Dellums said "It's in these moments that words are extraordinarily inadequate. We come together in shock, in grief, in sorrow."

The four officers have been identified as 41-year-old John Hege, 40-year-old Mark Dunakin, 43-year-old Ervin Romansa and 35-year-old Daniel Sakai.

Hege and Dunakin were traffic cops shot in the first incident.

Romansa and Sakai were members of the SWAT team who were shot in a nearby apartment two hours later..

The fifth unidentified officer who suffered a minor gunshot wound was hurt at the second crime scene.  He was treated and released Saturday.

Police said the suspect, Lovell Mixon, 27, from Oakland, was on parole for assault with a deadly weapon.  He had no-bail warrant for his arrest for violating parole. The Oakland Tribune reported Mixon had prior convictions in Alameda County for grand theft and possession of marijuana.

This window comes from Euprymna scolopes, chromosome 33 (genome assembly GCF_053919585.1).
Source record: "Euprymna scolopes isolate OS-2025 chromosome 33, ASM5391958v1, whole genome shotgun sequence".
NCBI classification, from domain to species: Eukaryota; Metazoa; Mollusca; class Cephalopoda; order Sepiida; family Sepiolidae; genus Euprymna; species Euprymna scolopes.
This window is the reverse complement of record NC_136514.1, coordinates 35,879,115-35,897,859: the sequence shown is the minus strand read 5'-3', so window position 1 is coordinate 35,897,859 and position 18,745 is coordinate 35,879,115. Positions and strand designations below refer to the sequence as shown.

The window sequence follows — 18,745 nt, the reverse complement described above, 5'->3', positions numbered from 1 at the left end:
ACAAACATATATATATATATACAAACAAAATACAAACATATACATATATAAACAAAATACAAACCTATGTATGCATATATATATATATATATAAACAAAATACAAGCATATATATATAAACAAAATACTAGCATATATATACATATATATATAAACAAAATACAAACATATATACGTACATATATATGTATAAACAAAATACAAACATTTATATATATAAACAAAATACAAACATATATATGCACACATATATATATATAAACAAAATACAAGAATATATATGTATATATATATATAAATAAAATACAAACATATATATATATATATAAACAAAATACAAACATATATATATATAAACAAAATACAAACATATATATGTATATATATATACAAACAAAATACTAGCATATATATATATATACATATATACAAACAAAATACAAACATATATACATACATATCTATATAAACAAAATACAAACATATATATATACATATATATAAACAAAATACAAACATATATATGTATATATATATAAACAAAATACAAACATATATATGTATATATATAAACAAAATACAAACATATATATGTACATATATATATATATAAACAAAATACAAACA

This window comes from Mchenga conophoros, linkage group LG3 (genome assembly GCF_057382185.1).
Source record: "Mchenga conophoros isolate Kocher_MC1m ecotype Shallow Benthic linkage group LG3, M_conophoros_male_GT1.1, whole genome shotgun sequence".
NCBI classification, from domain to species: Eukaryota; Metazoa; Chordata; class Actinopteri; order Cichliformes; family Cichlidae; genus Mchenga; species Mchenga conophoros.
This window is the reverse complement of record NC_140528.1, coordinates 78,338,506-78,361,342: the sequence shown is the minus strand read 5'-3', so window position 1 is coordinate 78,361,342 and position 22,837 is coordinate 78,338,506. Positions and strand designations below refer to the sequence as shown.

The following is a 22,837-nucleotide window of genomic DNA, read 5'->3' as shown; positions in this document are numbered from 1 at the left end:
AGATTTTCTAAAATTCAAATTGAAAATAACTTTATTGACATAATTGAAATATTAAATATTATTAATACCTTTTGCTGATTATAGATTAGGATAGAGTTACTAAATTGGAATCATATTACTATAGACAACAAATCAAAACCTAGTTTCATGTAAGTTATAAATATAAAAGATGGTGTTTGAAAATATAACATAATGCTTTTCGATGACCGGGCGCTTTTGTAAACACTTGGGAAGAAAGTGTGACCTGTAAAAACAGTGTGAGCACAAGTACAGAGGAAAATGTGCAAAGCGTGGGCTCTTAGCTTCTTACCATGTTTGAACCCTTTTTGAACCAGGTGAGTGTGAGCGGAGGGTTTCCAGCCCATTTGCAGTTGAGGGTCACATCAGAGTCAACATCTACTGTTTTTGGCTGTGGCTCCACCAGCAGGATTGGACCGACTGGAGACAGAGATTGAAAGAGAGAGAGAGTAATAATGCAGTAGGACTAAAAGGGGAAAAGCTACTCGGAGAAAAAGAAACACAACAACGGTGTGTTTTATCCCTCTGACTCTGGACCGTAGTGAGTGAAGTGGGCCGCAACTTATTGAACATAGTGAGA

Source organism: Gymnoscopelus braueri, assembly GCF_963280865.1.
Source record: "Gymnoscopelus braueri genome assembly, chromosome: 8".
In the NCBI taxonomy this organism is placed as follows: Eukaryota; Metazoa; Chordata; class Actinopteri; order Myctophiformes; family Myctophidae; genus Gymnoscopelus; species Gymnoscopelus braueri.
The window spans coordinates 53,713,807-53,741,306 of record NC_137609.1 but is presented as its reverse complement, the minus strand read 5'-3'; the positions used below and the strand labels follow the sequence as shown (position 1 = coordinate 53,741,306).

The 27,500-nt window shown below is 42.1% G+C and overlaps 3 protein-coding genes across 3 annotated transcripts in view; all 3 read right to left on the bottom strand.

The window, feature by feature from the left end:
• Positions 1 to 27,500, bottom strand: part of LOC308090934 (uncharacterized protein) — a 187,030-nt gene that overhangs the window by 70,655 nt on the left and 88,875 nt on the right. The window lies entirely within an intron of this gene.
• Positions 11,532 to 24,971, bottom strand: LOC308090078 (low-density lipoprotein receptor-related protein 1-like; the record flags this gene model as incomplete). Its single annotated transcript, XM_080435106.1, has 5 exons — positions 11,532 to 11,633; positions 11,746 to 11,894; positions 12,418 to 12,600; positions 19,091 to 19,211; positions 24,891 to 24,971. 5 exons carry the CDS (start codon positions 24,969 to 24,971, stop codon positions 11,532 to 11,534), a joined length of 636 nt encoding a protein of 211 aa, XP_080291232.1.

Police said Mixon wielded two different weapons. One gun was used at the first scene and an assault rifle was used at the apartment building where he was hiding.

Mixon's family spoke to NBC Bay Area Sunday.  They said they were sorry for the families of the officers and added that there family was hurt as well.  Mixon's sister said he brother was not a monster, adding that she thought he was probably scared.

"This is probably one of the worst incidents that has ever taken place in this history of the Oakland police department," Oakland police spokesman Jeff Thomason said.